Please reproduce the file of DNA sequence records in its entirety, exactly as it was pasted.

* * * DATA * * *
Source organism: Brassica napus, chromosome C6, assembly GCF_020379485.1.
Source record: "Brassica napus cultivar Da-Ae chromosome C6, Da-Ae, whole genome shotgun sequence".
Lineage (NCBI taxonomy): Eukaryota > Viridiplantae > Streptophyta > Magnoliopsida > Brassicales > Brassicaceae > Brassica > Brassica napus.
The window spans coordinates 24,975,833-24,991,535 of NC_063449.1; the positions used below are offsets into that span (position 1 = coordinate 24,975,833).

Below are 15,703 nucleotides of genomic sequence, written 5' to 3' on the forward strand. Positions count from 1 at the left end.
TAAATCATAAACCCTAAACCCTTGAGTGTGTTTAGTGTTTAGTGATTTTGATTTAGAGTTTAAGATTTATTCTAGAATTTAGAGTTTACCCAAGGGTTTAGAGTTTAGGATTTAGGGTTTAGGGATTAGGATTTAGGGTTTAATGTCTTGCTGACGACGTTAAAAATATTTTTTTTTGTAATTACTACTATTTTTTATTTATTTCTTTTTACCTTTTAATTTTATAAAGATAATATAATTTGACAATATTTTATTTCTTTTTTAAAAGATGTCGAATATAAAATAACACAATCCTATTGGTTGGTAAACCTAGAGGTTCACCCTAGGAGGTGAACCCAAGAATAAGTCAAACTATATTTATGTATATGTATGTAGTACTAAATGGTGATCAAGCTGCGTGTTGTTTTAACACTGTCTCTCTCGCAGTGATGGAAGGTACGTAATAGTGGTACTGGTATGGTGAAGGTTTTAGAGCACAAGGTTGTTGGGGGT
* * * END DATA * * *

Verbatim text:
Source organism: Brassica napus, chromosome C6, assembly GCF_020379485.1.
Source record: "Brassica napus cultivar Da-Ae chromosome C6, Da-Ae, whole genome shotgun sequence".
Lineage (NCBI taxonomy): Eukaryota > Viridiplantae > Streptophyta > Magnoliopsida > Brassicales > Brassicaceae > Brassica > Brassica napus.
The window spans coordinates 24,975,833-24,991,535 of NC_063449.1; the positions used below are offsets into that span (position 1 = coordinate 24,975,833).

Below are 15,703 nucleotides of genomic sequence, written 5' to 3' on the forward strand. Positions count from 1 at the left end.
TAAATCATAAACCCTAAACCCTTGAGTGTGTTTAGTGTTTAGTGATTTTGATTTAGAGTTTAAGATTTATTCTAGAATTTAGAGTTTACCCAAGGGTTTAGAGTTTAGGATTTAGGGTTTAGGGATTAGGATTTAGGGTTTAATGTCTTGCTGACGACGTTAAAAATATTTTTTTTTGTAATTACTACTATTTTTTATTTATTTCTTTTTACCTTTTAATTTTATAAAGATAATATAATTTGACAATATTTTATTTCTTTTTTAAAAGATGTCGAATATAAAATAACACAATCCTATTGGTTGGTAAACCTAGAGGTTCACCCTAGGAGGTGAACCCAAGAATAAGTCAAACTATATTTATGTATATGTATGTAGTACTAAATGGTGATCAAGCTGCGTGTTGTTTTAACACTGTCTCTCTCGCAGTGATGGAAGGTACGTAATAGTGGTACTGGTATGGTGAAGGTTTTAGAGCACAAGGTTGTTGGGGGT